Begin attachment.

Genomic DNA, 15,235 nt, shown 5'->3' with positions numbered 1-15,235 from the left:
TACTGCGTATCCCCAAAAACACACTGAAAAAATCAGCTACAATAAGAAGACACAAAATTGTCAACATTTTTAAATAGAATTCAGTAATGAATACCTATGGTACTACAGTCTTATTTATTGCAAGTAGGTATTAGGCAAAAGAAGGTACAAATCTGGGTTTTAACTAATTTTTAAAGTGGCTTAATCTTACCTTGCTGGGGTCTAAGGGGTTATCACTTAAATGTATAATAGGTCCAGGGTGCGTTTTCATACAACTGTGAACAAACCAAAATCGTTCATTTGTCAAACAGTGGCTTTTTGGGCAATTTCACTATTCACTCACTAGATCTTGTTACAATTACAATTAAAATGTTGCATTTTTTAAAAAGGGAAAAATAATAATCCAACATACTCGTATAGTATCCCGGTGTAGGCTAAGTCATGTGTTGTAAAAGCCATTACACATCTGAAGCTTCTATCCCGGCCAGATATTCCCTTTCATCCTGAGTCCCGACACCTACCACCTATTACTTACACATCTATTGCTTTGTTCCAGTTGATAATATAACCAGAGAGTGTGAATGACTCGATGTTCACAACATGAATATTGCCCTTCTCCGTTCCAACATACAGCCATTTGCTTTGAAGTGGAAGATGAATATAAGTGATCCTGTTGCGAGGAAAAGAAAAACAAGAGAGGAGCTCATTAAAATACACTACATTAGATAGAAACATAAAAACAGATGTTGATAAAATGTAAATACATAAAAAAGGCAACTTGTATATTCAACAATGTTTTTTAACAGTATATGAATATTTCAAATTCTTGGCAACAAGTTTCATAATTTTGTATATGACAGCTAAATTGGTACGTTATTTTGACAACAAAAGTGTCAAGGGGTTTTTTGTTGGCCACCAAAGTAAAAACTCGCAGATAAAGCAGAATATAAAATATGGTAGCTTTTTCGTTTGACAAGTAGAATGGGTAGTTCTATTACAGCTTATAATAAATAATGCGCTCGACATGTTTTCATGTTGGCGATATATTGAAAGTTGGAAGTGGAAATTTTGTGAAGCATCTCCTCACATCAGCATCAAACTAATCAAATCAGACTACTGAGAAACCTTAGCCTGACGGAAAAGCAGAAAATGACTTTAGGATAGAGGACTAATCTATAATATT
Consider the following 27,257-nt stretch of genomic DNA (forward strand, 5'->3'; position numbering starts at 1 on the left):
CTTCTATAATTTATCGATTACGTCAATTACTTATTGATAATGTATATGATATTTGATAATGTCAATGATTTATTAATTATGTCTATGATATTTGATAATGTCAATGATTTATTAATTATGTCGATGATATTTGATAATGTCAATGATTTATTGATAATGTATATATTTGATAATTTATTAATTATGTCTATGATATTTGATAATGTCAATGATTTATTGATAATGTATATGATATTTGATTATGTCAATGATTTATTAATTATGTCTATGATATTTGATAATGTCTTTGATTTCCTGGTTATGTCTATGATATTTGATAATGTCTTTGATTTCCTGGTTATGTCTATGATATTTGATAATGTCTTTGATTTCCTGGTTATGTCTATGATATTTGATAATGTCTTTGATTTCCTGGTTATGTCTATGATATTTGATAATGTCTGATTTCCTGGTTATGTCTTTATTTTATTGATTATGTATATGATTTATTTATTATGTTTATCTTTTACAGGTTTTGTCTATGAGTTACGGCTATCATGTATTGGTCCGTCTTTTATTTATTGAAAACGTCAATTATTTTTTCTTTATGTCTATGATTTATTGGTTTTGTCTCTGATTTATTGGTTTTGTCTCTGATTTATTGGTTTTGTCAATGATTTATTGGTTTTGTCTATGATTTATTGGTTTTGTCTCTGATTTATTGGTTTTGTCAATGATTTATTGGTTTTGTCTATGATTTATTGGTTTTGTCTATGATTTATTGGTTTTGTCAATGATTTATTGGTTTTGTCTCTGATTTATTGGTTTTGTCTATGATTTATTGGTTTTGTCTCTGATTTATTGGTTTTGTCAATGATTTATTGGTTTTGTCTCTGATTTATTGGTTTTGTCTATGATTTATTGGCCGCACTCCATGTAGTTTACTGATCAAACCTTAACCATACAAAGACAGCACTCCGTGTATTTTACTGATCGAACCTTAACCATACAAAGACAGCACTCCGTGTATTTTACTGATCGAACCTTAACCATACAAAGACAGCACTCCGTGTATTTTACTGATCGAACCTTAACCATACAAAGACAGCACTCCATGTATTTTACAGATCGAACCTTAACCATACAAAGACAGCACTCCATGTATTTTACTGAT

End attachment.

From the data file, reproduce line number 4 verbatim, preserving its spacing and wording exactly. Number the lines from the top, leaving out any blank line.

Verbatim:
CTTCTATAATTTATCGATTACGTCAATTACTTATTGATAATGTATATGATATTTGATAATGTCAATGATTTATTAATTATGTCTATGATATTTGATAATGTCAATGATTTATTAATTATGTCGATGATATTTGATAATGTCAATGATTTATTGATAATGTATATATTTGATAATTTATTAATTATGTCTATGATATTTGATAATGTCAATGATTTATTGATAATGTATATGATATTTGATTATGTCAATGATTTATTAATTATGTCTATGATATTTGATAATGTCTTTGATTTCCTGGTTATGTCTATGATATTTGATAATGTCTTTGATTTCCTGGTTATGTCTATGATATTTGATAATGTCTTTGATTTCCTGGTTATGTCTATGATATTTGATAATGTCTTTGATTTCCTGGTTATGTCTATGATATTTGATAATGTCTGATTTCCTGGTTATGTCTTTATTTTATTGATTATGTATATGATTTATTTATTATGTTTATCTTTTACAGGTTTTGTCTATGAGTTACGGCTATCATGTATTGGTCCGTCTTTTATTTATTGAAAACGTCAATTATTTTTTCTTTATGTCTATGATTTATTGGTTTTGTCTCTGATTTATTGGTTTTGTCTCTGATTTATTGGTTTTGTCAATGATTTATTGGTTTTGTCTATGATTTATTGGTTTTGTCTCTGATTTATTGGTTTTGTCAATGATTTATTGGTTTTGTCTATGATTTATTGGTTTTGTCTATGATTTATTGGTTTTGTCAATGATTTATTGGTTTTGTCTCTGATTTATTGGTTTTGTCTATGATTTATTGGTTTTGTCTCTGATTTATTGGTTTTGTCAATGATTTATTGGTTTTGTCTCTGATTTATTGGTTTTGTCTATGATTTATTGGCCGCACTCCATGTAGTTTACTGATCAAACCTTAACCATACAAAGACAGCACTCCGTGTATTTTACTGATCGAACCTTAACCATACAAAGACAGCACTCCGTGTATTTTACTGATCGAACCTTAACCATACAAAGACAGCACTCCGTGTATTTTACTGATCGAACCTTAACCATACAAAGACAGCACTCCATGTATTTTACAGATCGAACCTTAACCATACAAAGACAGCACTCCATGTATTTTACTGAT